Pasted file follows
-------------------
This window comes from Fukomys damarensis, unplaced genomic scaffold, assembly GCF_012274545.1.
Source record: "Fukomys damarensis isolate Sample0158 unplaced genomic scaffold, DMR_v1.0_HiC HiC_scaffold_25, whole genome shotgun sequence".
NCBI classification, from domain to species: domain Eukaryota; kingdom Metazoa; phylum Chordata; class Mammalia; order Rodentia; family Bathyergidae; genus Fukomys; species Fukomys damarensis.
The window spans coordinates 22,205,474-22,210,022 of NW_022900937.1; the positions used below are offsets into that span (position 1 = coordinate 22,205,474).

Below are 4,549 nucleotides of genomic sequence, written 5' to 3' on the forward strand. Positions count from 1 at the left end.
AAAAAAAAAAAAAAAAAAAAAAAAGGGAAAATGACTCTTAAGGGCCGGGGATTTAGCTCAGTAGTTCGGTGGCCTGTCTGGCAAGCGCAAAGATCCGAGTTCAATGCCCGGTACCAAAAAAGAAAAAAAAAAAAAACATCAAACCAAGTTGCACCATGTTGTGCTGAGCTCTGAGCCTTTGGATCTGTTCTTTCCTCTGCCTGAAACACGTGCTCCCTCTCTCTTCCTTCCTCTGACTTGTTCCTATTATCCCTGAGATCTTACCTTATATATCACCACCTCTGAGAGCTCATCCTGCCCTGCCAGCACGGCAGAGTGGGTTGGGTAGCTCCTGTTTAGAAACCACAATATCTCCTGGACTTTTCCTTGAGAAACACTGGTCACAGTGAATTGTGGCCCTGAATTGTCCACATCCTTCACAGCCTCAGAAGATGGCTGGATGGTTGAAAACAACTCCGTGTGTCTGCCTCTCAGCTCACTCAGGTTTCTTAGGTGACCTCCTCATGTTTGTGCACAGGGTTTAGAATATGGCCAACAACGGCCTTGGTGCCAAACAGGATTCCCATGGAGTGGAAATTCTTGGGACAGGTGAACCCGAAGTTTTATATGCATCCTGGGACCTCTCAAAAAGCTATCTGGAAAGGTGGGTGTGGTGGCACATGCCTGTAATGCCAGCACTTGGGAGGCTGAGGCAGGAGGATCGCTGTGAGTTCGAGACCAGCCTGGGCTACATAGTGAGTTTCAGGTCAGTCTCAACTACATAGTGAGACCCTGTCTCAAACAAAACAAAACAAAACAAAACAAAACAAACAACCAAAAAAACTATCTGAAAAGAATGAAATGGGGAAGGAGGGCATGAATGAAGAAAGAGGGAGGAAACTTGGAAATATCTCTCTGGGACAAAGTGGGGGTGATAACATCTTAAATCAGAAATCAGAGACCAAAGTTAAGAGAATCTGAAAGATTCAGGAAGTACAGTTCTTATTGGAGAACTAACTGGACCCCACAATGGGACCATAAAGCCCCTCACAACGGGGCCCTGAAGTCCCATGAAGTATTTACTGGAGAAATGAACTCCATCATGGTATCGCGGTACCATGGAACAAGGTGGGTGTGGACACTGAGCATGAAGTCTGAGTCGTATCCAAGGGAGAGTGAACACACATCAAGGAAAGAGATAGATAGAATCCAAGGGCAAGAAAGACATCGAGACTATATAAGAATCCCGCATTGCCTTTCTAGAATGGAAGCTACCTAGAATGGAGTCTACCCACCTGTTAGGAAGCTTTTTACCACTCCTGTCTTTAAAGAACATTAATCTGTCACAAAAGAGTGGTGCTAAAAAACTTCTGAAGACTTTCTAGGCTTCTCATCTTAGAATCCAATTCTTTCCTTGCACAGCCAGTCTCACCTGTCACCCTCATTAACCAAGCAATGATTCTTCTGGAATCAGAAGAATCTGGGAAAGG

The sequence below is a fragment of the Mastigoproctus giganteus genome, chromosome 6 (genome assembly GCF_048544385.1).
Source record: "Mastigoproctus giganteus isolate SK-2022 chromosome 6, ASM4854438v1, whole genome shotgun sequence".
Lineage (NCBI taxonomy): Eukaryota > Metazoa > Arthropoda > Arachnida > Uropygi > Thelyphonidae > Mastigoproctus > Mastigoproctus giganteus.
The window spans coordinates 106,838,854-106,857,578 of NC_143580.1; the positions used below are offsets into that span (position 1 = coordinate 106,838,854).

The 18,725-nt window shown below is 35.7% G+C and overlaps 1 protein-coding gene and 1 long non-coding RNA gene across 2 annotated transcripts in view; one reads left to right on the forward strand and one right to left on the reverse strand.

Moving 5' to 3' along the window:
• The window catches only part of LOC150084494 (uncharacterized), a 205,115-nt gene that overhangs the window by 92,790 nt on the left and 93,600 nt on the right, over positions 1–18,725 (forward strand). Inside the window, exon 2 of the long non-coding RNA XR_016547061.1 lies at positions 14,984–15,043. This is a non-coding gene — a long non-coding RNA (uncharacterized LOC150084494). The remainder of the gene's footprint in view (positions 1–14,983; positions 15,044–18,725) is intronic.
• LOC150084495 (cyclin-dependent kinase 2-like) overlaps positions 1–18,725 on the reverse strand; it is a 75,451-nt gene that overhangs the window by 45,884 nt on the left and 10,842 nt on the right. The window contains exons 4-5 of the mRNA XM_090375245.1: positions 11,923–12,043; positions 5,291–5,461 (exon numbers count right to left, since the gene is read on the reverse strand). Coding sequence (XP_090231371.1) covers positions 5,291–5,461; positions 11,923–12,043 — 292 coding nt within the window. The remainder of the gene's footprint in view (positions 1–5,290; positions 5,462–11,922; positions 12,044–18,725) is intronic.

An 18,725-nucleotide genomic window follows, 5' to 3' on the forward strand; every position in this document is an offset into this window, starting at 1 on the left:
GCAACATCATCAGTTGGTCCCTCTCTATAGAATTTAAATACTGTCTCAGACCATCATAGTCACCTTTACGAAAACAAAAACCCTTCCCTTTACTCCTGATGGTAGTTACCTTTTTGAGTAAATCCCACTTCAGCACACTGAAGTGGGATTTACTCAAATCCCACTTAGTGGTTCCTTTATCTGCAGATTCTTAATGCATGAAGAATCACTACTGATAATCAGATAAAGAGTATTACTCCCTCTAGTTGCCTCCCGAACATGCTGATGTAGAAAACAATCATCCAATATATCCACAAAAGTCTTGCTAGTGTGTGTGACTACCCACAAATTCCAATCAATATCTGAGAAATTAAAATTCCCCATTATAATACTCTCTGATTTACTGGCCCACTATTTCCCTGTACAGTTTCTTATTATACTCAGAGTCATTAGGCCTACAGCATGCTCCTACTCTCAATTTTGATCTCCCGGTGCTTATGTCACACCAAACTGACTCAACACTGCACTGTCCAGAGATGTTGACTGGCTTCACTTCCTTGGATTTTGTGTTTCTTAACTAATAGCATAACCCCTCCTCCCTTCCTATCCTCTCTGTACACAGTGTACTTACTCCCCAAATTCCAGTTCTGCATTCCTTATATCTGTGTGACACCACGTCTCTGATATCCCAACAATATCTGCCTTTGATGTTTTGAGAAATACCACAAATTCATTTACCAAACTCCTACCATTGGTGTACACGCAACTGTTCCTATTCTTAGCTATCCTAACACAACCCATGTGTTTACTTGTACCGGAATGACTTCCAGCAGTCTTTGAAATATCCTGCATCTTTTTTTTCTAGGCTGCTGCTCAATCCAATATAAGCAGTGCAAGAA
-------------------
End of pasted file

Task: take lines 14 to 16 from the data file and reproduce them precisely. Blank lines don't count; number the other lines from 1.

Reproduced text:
• LOC150084495 (cyclin-dependent kinase 2-like) overlaps positions 1–18,725 on the reverse strand; it is a 75,451-nt gene that overhangs the window by 45,884 nt on the left and 10,842 nt on the right. The window contains exons 4-5 of the mRNA XM_090375245.1: positions 11,923–12,043; positions 5,291–5,461 (exon numbers count right to left, since the gene is read on the reverse strand). Coding sequence (XP_090231371.1) covers positions 5,291–5,461; positions 11,923–12,043 — 292 coding nt within the window. The remainder of the gene's footprint in view (positions 1–5,290; positions 5,462–11,922; positions 12,044–18,725) is intronic.

An 18,725-nucleotide genomic window follows, 5' to 3' on the forward strand; every position in this document is an offset into this window, starting at 1 on the left:
GCAACATCATCAGTTGGTCCCTCTCTATAGAATTTAAATACTGTCTCAGACCATCATAGTCACCTTTACGAAAACAAAAACCCTTCCCTTTACTCCTGATGGTAGTTACCTTTTTGAGTAAATCCCACTTCAGCACACTGAAGTGGGATTTACTCAAATCCCACTTAGTGGTTCCTTTATCTGCAGATTCTTAATGCATGAAGAATCACTACTGATAATCAGATAAAGAGTATTACTCCCTCTAGTTGCCTCCCGAACATGCTGATGTAGAAAACAATCATCCAATATATCCACAAAAGTCTTGCTAGTGTGTGTGACTACCCACAAATTCCAATCAATATCTGAGAAATTAAAATTCCCCATTATAATACTCTCTGATTTACTGGCCCACTATTTCCCTGTACAGTTTCTTATTATACTCAGAGTCATTAGGCCTACAGCATGCTCCTACTCTCAATTTTGATCTCCCGGTGCTTATGTCACACCAAACTGACTCAACACTGCACTGTCCAGAGATGTTGACTGGCTTCACTTCCTTGGATTTTGTGTTTCTTAACTAATAGCATAACCCCTCCTCCCTTCCTATCCTCTCTGTACACAGTGTACTTACTCCCCAAATTCCAGTTCTGCATTCCTTATATCTGTGTGACACCACGTCTCTGATATCCCAACAATATCTGCCTTTGATGTTTTGAGAAATACCACAAATTCATTTACCAAACTCCTACCATTGGTGTACACGCAACTGTTCCTATTCTTAGCTATCCTAACACAACCCATGTGTTTACTTGTACCGGAATGACTTCCAGCAGTCTTTGAAATATCCTGCATCTTTTTTTTCTAGGCTGCTGCTCAATCCAATATAAGCAGTGCAAGAA